5.4.3 Workhorses

Competitive domestic industry in Cambodia is dominated by small and medium enterprises (SMEs).11 The deals environment here is best described as semi-ordered and relatively open. We spoke to a number of successful SME operators in the retail, tourism, construction, and Internet businesses. Most of our informants were quite young, and had been given a start in business by their parents, especially through education. The main constraints on their businesses included taxes, the high cost of credit, electricity, and human resources. Some also complained of unfair competition, either from foreign or unlicensed businesses, but political interference was not regarded as a major problem. The regulatory environment and the corruption that accompanied it was described as ‘a bit confusing’, with most SMEs facing a less transparent and predictable set of arrangements than, for example, the garment industry. However, this was regarded as a nuisance, rather than unmanageable.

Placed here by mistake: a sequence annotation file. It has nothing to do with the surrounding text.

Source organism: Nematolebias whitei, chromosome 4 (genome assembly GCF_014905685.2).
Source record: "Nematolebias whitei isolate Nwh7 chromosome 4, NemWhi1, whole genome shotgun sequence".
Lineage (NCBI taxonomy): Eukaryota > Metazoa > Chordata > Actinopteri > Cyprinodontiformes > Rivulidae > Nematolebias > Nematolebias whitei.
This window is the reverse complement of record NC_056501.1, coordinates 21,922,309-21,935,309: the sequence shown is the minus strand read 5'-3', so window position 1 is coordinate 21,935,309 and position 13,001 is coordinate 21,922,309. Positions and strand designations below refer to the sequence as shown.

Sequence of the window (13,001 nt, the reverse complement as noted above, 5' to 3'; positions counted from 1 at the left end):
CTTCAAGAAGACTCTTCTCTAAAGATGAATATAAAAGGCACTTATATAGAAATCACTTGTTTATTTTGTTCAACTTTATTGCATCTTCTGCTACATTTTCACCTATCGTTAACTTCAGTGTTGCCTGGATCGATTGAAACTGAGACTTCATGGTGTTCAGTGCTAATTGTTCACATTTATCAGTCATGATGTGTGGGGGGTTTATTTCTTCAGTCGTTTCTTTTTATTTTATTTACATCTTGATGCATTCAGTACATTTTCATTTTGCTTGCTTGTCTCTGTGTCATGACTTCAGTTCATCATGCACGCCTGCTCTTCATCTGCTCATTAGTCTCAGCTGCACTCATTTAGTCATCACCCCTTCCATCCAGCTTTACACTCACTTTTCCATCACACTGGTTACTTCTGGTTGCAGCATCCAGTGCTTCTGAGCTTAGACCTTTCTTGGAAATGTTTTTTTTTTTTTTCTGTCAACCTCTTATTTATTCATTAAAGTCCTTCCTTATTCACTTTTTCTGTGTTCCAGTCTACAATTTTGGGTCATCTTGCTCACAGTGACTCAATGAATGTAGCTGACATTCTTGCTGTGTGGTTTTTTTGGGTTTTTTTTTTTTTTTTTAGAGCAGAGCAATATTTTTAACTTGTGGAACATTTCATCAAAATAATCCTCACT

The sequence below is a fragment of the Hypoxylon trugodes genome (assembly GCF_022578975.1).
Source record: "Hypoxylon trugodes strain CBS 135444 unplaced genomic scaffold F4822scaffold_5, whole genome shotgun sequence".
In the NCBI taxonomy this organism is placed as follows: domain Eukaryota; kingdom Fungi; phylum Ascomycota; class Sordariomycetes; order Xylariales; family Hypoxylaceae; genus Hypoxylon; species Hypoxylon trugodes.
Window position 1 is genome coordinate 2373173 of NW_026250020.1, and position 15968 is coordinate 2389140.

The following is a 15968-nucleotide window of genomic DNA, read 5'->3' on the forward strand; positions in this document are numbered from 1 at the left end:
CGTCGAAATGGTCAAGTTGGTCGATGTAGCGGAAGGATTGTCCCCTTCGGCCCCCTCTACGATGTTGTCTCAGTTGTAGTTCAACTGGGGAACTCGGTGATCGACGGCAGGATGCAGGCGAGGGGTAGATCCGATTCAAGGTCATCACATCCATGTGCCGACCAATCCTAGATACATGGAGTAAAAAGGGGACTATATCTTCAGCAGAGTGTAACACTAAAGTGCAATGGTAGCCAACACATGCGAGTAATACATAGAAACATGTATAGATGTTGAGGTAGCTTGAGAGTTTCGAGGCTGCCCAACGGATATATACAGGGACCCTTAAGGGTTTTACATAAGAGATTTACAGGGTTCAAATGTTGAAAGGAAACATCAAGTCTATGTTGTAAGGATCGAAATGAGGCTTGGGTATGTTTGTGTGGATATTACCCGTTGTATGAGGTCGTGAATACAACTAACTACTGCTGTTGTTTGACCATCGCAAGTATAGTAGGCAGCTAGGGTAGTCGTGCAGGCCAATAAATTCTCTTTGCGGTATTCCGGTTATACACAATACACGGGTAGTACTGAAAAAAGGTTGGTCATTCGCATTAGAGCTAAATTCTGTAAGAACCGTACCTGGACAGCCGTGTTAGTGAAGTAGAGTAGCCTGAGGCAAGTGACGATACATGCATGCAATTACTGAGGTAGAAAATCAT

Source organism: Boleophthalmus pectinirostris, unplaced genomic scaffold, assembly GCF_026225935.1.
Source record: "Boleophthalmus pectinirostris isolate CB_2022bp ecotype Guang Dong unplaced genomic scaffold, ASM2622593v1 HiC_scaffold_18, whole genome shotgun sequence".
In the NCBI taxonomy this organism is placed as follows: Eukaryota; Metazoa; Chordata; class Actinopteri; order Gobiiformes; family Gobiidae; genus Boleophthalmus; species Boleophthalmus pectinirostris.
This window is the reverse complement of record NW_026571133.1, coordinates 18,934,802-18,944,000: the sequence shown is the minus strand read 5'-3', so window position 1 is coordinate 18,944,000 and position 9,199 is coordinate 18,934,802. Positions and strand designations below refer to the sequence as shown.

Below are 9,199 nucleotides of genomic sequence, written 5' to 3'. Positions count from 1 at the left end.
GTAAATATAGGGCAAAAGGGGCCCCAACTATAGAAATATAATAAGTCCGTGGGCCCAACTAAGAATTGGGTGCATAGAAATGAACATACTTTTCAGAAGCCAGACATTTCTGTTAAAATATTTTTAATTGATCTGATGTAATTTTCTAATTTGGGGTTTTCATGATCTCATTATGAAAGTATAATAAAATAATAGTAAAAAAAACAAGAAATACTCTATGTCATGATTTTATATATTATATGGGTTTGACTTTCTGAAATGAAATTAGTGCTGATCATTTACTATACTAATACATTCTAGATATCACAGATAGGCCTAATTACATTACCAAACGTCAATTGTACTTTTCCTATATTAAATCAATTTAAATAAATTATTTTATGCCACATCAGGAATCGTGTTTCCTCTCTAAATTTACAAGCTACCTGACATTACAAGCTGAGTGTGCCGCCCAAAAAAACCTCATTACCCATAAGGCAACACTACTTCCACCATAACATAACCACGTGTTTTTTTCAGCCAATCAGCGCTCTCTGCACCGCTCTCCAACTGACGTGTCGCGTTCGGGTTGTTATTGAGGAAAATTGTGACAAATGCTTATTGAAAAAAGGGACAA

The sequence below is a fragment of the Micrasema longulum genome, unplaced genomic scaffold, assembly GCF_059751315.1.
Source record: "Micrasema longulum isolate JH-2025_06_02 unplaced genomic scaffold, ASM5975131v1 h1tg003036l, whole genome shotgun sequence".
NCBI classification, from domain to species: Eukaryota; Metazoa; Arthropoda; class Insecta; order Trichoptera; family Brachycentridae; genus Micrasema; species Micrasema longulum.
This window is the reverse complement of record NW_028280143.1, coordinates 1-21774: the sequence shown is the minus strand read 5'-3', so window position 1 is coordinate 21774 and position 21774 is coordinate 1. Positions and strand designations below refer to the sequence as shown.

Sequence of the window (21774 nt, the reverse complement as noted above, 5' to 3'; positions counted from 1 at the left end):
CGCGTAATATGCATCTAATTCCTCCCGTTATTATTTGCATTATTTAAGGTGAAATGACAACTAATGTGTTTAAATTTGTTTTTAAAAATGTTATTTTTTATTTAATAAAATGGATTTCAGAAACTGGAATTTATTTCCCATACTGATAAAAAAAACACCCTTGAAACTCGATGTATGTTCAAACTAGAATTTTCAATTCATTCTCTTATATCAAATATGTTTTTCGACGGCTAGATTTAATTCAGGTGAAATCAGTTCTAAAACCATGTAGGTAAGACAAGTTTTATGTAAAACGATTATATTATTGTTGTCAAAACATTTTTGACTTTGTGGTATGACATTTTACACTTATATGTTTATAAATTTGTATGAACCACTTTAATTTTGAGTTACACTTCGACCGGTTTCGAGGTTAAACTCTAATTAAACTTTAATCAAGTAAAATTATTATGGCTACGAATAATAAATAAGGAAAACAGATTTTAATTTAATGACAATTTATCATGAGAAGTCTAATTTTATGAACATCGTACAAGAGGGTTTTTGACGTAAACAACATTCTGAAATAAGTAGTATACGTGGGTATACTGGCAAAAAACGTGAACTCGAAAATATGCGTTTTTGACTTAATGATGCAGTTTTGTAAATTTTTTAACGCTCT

Currently SMEs are registered with a variety of government ministries, with no overall body coordinating them. At the Ministry of Industry, Minerals, and Energy, there has been for several years a Small Industry Department, with about thirty employees, but we were told that it lacked political clout. It had had some success setting boundaries and coordinating inspection regimes between ministries, but more ambitious attempts to reduce small business registration costs by introducing a single window have lacked buy-in from other ministries. One informant argued that the problem is that SMEs lack connections to the top political leadership, who prefer to push for large-scale agro-industrial development. Although some small businesses are represented by bodies such as the Young Entrepreneurs’ Association, or the Federation of Small and Medium Enterprises (FASMEC), which co-chairs the SME subcommittee of the manufacturing and SME working group at the G-PSF, vast swathes of the sector are unrepresented. Partly in consequence, SMEs face serious problems accessing finance, building capacity, and upgrading production.